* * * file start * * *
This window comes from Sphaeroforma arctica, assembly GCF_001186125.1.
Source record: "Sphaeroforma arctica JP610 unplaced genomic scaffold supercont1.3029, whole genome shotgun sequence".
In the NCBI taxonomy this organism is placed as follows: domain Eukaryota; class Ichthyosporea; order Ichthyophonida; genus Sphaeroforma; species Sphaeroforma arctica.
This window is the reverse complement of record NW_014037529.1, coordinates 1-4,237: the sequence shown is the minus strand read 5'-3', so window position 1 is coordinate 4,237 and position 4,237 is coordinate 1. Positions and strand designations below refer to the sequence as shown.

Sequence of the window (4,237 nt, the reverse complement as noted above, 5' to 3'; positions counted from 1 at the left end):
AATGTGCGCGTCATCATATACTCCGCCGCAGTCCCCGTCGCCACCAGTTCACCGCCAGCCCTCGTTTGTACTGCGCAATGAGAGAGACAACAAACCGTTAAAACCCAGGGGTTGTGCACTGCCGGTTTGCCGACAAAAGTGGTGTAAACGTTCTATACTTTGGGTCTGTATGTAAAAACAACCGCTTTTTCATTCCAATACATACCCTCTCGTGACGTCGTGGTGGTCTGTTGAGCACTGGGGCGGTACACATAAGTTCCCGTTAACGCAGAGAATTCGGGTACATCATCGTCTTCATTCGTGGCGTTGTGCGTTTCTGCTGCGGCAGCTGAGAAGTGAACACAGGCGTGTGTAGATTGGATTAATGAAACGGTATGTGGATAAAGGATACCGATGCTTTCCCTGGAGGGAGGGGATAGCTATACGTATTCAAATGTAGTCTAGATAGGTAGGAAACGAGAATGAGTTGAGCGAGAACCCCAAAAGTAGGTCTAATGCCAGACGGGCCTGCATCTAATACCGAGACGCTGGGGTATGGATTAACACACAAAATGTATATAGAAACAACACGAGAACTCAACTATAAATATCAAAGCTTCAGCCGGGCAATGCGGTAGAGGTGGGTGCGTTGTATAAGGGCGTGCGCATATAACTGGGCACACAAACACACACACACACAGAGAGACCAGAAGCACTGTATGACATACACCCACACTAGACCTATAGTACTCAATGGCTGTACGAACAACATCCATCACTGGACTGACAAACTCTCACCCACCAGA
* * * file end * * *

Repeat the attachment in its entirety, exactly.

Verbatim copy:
This window comes from Sphaeroforma arctica, assembly GCF_001186125.1.
Source record: "Sphaeroforma arctica JP610 unplaced genomic scaffold supercont1.3029, whole genome shotgun sequence".
In the NCBI taxonomy this organism is placed as follows: domain Eukaryota; class Ichthyosporea; order Ichthyophonida; genus Sphaeroforma; species Sphaeroforma arctica.
This window is the reverse complement of record NW_014037529.1, coordinates 1-4,237: the sequence shown is the minus strand read 5'-3', so window position 1 is coordinate 4,237 and position 4,237 is coordinate 1. Positions and strand designations below refer to the sequence as shown.

Sequence of the window (4,237 nt, the reverse complement as noted above, 5' to 3'; positions counted from 1 at the left end):
AATGTGCGCGTCATCATATACTCCGCCGCAGTCCCCGTCGCCACCAGTTCACCGCCAGCCCTCGTTTGTACTGCGCAATGAGAGAGACAACAAACCGTTAAAACCCAGGGGTTGTGCACTGCCGGTTTGCCGACAAAAGTGGTGTAAACGTTCTATACTTTGGGTCTGTATGTAAAAACAACCGCTTTTTCATTCCAATACATACCCTCTCGTGACGTCGTGGTGGTCTGTTGAGCACTGGGGCGGTACACATAAGTTCCCGTTAACGCAGAGAATTCGGGTACATCATCGTCTTCATTCGTGGCGTTGTGCGTTTCTGCTGCGGCAGCTGAGAAGTGAACACAGGCGTGTGTAGATTGGATTAATGAAACGGTATGTGGATAAAGGATACCGATGCTTTCCCTGGAGGGAGGGGATAGCTATACGTATTCAAATGTAGTCTAGATAGGTAGGAAACGAGAATGAGTTGAGCGAGAACCCCAAAAGTAGGTCTAATGCCAGACGGGCCTGCATCTAATACCGAGACGCTGGGGTATGGATTAACACACAAAATGTATATAGAAACAACACGAGAACTCAACTATAAATATCAAAGCTTCAGCCGGGCAATGCGGTAGAGGTGGGTGCGTTGTATAAGGGCGTGCGCATATAACTGGGCACACAAACACACACACACACAGAGAGACCAGAAGCACTGTATGACATACACCCACACTAGACCTATAGTACTCAATGGCTGTACGAACAACATCCATCACTGGACTGACAAACTCTCACCCACCAGA